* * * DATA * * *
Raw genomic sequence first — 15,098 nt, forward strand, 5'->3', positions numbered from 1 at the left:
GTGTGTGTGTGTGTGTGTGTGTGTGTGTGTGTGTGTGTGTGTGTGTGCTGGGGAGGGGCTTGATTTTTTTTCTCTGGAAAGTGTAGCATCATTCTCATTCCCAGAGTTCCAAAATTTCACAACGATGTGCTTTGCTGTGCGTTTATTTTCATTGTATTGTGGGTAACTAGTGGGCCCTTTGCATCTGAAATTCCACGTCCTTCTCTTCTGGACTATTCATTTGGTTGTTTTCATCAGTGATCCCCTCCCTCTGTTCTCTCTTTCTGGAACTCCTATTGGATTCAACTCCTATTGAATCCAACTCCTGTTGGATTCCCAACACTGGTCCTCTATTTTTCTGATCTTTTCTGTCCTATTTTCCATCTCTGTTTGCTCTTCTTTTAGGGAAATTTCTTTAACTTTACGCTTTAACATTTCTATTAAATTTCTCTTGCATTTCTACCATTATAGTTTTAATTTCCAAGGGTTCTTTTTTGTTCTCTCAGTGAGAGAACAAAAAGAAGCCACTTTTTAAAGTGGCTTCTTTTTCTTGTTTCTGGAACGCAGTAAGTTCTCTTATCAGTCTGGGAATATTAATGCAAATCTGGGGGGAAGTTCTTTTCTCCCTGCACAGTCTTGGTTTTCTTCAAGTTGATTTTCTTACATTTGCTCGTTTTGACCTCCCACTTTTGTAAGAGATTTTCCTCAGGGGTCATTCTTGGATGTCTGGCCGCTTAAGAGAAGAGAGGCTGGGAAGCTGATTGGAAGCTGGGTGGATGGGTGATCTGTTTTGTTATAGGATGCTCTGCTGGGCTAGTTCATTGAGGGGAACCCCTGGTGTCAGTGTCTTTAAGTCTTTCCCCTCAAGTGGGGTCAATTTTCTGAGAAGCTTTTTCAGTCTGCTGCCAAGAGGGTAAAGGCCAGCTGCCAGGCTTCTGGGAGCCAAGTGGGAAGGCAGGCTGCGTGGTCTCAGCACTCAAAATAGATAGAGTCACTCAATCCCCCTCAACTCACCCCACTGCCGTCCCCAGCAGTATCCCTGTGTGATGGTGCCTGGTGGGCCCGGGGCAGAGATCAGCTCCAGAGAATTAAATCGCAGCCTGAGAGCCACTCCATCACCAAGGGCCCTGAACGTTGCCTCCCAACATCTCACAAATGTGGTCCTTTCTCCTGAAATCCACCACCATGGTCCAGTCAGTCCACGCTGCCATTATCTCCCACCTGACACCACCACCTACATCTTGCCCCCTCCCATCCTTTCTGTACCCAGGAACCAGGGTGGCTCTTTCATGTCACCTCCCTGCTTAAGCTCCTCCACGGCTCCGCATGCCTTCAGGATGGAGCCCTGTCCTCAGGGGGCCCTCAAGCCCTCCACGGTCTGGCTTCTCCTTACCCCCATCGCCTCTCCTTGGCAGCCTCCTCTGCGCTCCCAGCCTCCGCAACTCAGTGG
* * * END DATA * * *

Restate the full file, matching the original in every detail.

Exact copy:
Raw genomic sequence first — 15,098 nt, forward strand, 5'->3', positions numbered from 1 at the left:
GTGTGTGTGTGTGTGTGTGTGTGTGTGTGTGTGTGTGTGTGTGTGTGCTGGGGAGGGGCTTGATTTTTTTTCTCTGGAAAGTGTAGCATCATTCTCATTCCCAGAGTTCCAAAATTTCACAACGATGTGCTTTGCTGTGCGTTTATTTTCATTGTATTGTGGGTAACTAGTGGGCCCTTTGCATCTGAAATTCCACGTCCTTCTCTTCTGGACTATTCATTTGGTTGTTTTCATCAGTGATCCCCTCCCTCTGTTCTCTCTTTCTGGAACTCCTATTGGATTCAACTCCTATTGAATCCAACTCCTGTTGGATTCCCAACACTGGTCCTCTATTTTTCTGATCTTTTCTGTCCTATTTTCCATCTCTGTTTGCTCTTCTTTTAGGGAAATTTCTTTAACTTTACGCTTTAACATTTCTATTAAATTTCTCTTGCATTTCTACCATTATAGTTTTAATTTCCAAGGGTTCTTTTTTGTTCTCTCAGTGAGAGAACAAAAAGAAGCCACTTTTTAAAGTGGCTTCTTTTTCTTGTTTCTGGAACGCAGTAAGTTCTCTTATCAGTCTGGGAATATTAATGCAAATCTGGGGGGAAGTTCTTTTCTCCCTGCACAGTCTTGGTTTTCTTCAAGTTGATTTTCTTACATTTGCTCGTTTTGACCTCCCACTTTTGTAAGAGATTTTCCTCAGGGGTCATTCTTGGATGTCTGGCCGCTTAAGAGAAGAGAGGCTGGGAAGCTGATTGGAAGCTGGGTGGATGGGTGATCTGTTTTGTTATAGGATGCTCTGCTGGGCTAGTTCATTGAGGGGAACCCCTGGTGTCAGTGTCTTTAAGTCTTTCCCCTCAAGTGGGGTCAATTTTCTGAGAAGCTTTTTCAGTCTGCTGCCAAGAGGGTAAAGGCCAGCTGCCAGGCTTCTGGGAGCCAAGTGGGAAGGCAGGCTGCGTGGTCTCAGCACTCAAAATAGATAGAGTCACTCAATCCCCCTCAACTCACCCCACTGCCGTCCCCAGCAGTATCCCTGTGTGATGGTGCCTGGTGGGCCCGGGGCAGAGATCAGCTCCAGAGAATTAAATCGCAGCCTGAGAGCCACTCCATCACCAAGGGCCCTGAACGTTGCCTCCCAACATCTCACAAATGTGGTCCTTTCTCCTGAAATCCACCACCATGGTCCAGTCAGTCCACGCTGCCATTATCTCCCACCTGACACCACCACCTACATCTTGCCCCCTCCCATCCTTTCTGTACCCAGGAACCAGGGTGGCTCTTTCATGTCACCTCCCTGCTTAAGCTCCTCCACGGCTCCGCATGCCTTCAGGATGGAGCCCTGTCCTCAGGGGGCCCTCAAGCCCTCCACGGTCTGGCTTCTCCTTACCCCCATCGCCTCTCCTTGGCAGCCTCCTCTGCGCTCCCAGCCTCCGCAACTCAGTGG